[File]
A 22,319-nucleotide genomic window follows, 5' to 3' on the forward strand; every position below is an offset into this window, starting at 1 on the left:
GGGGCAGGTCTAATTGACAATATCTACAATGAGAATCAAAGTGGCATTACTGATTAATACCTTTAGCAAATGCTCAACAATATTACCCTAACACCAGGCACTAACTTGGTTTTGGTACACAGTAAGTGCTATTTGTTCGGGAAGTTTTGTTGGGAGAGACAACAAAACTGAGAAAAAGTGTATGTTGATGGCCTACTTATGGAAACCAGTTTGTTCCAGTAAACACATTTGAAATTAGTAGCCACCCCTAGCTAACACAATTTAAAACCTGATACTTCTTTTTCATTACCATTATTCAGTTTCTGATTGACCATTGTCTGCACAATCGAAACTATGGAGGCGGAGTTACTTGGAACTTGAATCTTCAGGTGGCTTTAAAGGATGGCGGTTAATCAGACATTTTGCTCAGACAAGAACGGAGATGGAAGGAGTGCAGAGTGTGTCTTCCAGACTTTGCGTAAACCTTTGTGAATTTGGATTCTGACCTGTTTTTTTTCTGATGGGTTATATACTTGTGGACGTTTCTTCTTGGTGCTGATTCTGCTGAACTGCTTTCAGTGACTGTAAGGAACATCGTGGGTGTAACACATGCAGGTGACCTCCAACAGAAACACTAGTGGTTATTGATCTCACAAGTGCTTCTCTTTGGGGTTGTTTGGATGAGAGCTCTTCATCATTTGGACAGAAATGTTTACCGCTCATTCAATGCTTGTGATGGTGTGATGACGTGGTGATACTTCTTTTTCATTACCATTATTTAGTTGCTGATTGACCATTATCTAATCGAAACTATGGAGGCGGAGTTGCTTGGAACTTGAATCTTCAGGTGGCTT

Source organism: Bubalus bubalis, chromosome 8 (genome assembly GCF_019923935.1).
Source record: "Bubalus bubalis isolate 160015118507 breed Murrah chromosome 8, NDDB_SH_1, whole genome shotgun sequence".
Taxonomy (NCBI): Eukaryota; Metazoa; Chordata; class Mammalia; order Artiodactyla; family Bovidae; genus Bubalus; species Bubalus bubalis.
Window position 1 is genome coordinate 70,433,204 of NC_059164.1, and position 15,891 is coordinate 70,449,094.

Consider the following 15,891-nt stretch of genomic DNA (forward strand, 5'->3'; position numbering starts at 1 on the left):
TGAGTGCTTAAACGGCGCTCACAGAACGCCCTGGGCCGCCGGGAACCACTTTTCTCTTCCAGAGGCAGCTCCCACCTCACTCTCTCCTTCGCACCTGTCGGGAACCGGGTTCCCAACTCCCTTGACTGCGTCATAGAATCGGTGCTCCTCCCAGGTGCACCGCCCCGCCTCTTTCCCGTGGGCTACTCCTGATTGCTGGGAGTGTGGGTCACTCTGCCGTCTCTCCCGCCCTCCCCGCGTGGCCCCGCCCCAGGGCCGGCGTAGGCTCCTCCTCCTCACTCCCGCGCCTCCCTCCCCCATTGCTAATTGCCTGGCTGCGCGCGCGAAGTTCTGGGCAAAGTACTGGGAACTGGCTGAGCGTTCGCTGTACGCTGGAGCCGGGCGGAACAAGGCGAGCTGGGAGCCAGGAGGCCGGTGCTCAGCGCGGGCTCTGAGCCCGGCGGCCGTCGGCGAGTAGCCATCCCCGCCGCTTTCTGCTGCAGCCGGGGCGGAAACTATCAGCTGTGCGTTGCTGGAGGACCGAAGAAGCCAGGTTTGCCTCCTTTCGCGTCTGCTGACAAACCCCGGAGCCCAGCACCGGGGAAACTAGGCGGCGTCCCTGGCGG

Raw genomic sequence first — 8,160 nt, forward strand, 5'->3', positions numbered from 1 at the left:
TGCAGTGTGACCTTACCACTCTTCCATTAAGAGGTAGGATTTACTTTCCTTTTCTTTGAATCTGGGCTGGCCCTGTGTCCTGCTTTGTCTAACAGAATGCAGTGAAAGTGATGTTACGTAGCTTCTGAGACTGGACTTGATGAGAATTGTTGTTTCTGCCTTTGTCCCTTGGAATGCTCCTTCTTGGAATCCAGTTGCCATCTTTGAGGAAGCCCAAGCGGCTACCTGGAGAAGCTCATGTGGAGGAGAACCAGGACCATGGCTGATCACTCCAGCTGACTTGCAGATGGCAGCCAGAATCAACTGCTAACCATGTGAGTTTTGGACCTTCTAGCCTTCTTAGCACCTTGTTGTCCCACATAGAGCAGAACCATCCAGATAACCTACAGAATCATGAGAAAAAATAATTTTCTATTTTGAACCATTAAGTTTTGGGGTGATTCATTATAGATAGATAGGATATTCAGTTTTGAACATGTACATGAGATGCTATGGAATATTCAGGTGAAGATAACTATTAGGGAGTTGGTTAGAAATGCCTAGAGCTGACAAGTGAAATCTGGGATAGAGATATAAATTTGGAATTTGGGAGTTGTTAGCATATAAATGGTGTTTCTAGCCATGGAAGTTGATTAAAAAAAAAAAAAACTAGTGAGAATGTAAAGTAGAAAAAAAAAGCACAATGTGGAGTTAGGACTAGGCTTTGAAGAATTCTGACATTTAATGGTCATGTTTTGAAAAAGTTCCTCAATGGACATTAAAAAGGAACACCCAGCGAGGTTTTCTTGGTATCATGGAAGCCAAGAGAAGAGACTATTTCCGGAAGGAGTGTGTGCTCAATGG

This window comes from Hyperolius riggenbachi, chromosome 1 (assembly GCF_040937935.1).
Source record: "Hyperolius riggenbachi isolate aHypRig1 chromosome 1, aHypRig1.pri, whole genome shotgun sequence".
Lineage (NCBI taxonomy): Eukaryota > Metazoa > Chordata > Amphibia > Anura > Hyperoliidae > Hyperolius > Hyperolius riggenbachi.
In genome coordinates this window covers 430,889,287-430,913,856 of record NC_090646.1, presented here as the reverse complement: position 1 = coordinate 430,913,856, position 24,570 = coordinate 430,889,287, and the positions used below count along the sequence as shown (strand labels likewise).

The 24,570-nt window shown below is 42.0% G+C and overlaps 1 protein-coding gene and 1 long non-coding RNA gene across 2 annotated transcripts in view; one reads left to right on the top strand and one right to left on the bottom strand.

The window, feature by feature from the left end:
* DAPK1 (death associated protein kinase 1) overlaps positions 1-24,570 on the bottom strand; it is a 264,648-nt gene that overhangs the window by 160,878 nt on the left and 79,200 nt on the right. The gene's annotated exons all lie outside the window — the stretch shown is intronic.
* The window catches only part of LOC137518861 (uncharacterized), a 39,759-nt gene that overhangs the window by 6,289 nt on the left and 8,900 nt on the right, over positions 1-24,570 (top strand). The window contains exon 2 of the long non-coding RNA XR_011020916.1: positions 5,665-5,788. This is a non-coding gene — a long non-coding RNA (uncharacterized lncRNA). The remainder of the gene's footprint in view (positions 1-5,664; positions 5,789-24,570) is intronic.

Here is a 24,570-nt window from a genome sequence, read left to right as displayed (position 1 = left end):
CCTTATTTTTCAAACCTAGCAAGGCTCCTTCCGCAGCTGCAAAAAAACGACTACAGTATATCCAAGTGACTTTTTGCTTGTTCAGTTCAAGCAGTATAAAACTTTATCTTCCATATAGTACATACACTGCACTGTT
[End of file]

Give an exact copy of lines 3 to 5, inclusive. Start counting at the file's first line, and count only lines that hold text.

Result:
Source organism: Bubalus bubalis, chromosome 8 (genome assembly GCF_019923935.1).
Source record: "Bubalus bubalis isolate 160015118507 breed Murrah chromosome 8, NDDB_SH_1, whole genome shotgun sequence".
Taxonomy (NCBI): Eukaryota; Metazoa; Chordata; class Mammalia; order Artiodactyla; family Bovidae; genus Bubalus; species Bubalus bubalis.